Anchored by Jake Tapper, The Lead airs at 4 p.m. ET on CNN.
We've moved! Come join us at our new show page.
Call it "take your gun to school day" for 20 teachers and faculty members in Clarksville, Arkansas.
Ever since the horrific mass shooting in Newtown, Connecticut last December, the Arkansas school district has been training staff to react in live action scenarios with student actors, in case a similar nightmare were to unfold in their schools.
Beginning this school year, teachers and school staff will start carrying concealed weapons through the hallways, to function as their own security guards.
And it's all legal – under a little-known state law that allows licensed, armed security guards on campus.
"We made sure they had really good training for this," said David Hopkins, superintendent for Clarksville schools, adding that the teachers and faculty members received 53 training hours through an outfit in northwest Arkansas.
There has been some push back against the idea, at least one mother has reportedly pulled her child out of the school system in reaction to the decision.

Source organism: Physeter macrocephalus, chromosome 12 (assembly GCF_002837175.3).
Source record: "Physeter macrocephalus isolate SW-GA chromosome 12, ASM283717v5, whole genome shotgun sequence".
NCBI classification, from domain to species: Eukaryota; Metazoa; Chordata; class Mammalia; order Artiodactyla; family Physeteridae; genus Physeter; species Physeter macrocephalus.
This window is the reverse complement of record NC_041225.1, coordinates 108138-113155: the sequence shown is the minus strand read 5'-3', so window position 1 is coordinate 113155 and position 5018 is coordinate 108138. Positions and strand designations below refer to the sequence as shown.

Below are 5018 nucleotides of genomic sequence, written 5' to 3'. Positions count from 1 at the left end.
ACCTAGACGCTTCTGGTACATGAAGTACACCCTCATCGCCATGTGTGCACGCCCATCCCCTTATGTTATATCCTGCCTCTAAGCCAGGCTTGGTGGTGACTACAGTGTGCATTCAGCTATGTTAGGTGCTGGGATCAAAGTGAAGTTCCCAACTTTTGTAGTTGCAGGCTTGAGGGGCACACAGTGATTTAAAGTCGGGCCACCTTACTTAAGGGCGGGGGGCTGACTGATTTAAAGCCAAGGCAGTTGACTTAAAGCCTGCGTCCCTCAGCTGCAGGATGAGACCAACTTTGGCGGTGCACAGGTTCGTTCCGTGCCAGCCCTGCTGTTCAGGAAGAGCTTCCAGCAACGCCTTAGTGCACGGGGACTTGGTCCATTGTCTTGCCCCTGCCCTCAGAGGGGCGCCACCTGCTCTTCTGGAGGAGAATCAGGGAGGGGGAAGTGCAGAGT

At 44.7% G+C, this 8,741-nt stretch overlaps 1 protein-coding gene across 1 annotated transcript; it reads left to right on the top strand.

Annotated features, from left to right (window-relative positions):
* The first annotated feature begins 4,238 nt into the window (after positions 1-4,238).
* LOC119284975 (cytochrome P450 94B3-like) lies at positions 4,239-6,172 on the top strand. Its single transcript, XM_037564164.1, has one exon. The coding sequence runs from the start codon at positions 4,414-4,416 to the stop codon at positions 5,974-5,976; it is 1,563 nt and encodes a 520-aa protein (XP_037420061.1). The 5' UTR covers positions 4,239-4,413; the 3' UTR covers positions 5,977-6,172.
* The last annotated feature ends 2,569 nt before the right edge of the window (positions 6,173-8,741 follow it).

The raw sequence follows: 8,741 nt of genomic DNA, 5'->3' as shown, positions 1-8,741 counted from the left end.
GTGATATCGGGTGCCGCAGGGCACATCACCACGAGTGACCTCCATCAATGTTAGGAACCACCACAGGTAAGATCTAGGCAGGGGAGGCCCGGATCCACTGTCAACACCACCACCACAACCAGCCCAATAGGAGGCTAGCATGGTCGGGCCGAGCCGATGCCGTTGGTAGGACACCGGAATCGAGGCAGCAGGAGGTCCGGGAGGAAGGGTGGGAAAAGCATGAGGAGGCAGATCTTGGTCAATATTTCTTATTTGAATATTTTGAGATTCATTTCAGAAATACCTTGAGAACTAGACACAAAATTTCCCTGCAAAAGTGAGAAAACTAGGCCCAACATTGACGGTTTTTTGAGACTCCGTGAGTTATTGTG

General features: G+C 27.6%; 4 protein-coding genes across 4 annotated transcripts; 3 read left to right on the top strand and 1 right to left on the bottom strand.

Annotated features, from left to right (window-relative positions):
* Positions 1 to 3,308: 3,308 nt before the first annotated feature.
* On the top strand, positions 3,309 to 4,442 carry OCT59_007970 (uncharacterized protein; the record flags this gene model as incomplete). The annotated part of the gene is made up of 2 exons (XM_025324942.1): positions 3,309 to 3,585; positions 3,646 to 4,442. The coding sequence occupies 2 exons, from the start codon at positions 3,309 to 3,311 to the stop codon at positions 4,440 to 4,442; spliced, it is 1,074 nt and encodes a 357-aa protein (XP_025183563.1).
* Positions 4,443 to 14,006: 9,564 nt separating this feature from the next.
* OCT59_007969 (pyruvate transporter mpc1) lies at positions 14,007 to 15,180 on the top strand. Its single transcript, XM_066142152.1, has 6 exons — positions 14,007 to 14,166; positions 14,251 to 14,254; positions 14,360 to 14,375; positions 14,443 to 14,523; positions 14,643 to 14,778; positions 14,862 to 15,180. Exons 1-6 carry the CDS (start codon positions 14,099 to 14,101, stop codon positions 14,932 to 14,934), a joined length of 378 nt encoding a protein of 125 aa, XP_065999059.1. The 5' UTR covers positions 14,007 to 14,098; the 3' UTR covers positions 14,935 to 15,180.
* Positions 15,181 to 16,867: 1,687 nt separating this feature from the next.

The President of the Arkansas Education Association, Brenda Robinson, also criticized the move, saying in a statement to CNN, "Guns have no place in schools, unless they hire trained security guards or police officers ... This training they are receiving does not equate with the same training as a paid professional."
"The training they have received is first class training," Hopkins said. "If you hire a new police officer out of the police academy, as far as the fire arms training portion that they received, we have received as much, or more training than they have received."
A recent study from the Southern Medical Journal found that "the dangers of having a gun at home far outweigh the safety benefits" because of accidents, suicides, impulsive acts, and kids getting guns.
"These guns will be concealed on the employees in the district," said Hopkins.
Hopkins said the training and the guns cost about the same amount as one additional resource officer for the district, approximately $50,000. Each faculty and staff member involved in the program received a stipend of $1,100 to purchase a gun, holster, and other equipment they might need.